File manager apps aren’t always the flashiest or most celebrated tools on a smartphone or other mobile device. However, they provide a useful way to organize your files. When the default file manager app installed on your phone isn’t sufficient for your needs, consider some of the alternatives listed below.
Most smartphones come with a file manager app, which is usually accessed from the home screen. It lets you perform basic tasks related to the files on your phone, such as deleting, renaming and sharing documents you’ve downloaded, as well as managing photos and video clips you’ve taken with your phone.
The file manager apps that come preloaded on mobile devices are typically mediocre. To help you find a better solution, we compiled a list of the top alternative file managers for Android and iOS phones. Our selection is based on file manager apps that are rated highly by users, as well as those downloaded and reviewed the most. Additionally, they are created by independent mobile app developers, as opposed to smartphone companies.
File Manager is a highly rated app that’s a step up from the basic file managers that come preinstalled on Android phones. On the app’s main screen, your files are organized under categories such as Main Storage, SD Card, Downloads, Images, Audio, Videos, and Documents.
You tap the icon for a category to see the files listed in it, and you tap the cloud icon to access the files in your cloud storage account (Dropbox, Google Drive or OneDrive). The remote icon lets you access files on a server through FTP, LAN or SFTP. [Read related article: How to Back Up Your Computer to Google’s Cloud]
Additional tools in this speedy app include a music file player, a text editor and a viewer for your picture files. To remove ads from this app, pay either $1.99 yearly or $7.99 for a one-time purchase.
File Commander comes with 5GB of cloud storage for free. You access your files through the app’s main screen by tapping category buttons (such as Recent Files, Pictures, Music, Videos or Documents). From this screen, you can also manage your files on Amazon Cloud Drive, Dropbox, Google Drive and OneDrive, or access files on a server through FTP or LAN. You can transfer your files to another computer or mobile device through Wi-Fi as well.
This file manager also can be used to convert files from one format to another – for example, changing a PDF to a JPG. It has a built-in media player, so you can listen to audio or video files on your phone. File Commander comes with ads, but you can pay $29.99 for one year to remove them. The paid version also comes with 50GB of cloud storage and more valuable functions, including tools to encrypt your files and to try to recover ones you’ve deleted from your phone.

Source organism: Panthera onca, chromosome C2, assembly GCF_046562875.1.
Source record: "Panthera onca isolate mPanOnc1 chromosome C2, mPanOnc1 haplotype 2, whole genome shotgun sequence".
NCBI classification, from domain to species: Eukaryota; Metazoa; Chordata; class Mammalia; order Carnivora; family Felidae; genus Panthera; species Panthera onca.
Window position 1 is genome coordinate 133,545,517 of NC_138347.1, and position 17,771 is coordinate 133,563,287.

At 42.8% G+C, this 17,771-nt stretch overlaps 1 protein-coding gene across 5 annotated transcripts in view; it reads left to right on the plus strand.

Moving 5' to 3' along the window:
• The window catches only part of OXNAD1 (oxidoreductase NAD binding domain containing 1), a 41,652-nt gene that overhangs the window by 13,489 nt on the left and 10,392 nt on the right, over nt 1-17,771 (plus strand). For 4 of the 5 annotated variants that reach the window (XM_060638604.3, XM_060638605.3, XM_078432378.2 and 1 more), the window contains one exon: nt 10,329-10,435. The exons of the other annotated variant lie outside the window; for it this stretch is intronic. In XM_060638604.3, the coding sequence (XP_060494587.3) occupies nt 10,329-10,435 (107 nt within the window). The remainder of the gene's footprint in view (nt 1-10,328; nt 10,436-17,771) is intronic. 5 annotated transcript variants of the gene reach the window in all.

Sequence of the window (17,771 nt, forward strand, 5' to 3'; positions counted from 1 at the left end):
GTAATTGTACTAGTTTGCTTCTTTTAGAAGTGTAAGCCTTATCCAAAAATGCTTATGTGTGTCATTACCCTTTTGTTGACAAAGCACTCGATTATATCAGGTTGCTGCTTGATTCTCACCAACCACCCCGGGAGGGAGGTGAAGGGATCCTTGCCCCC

From ASTRO File Manager’s main screen, the remaining space on your phone’s internal storage (and any inserted SD card) is shown along the top. You can tap icons on the rest of this screen to access files that are grouped into categories (e.g., Pictures, Music, Videos, Documents) from an FTP or STP server or stored on a cloud service (e.g., Dropbox, Google Drive, OneDrive).
ASTRO File Manager has a built-in image viewer and an app manager that lets you back up your apps to an SD card. This can be handy if you need to reset your phone to its original factory settings. ASTRO File Manager is free and doesn’t appear to show ads.
Total Commander is one of the more sophisticated file manager apps on our list and, as such, is recommended for advanced users. The app can be configured to display two open folders simultaneously so you can move files between them. You can create ZIP packages of your files and extract files from ZIP and RAR packages. Total Commander can play your audio and video files, and it comes with a text editor.
You can add more features by installing plugins from the Google Play store. For instance, some plugins let you use Total Commander to access your files on cloud services (including Dropbox, Google Drive and OneDrive) and a computer over LAN or FTP and SFTP servers. Another plugin enables file sharing on your phone over Wi-Fi. Total Commander is free and doesn’t appear to have any ads.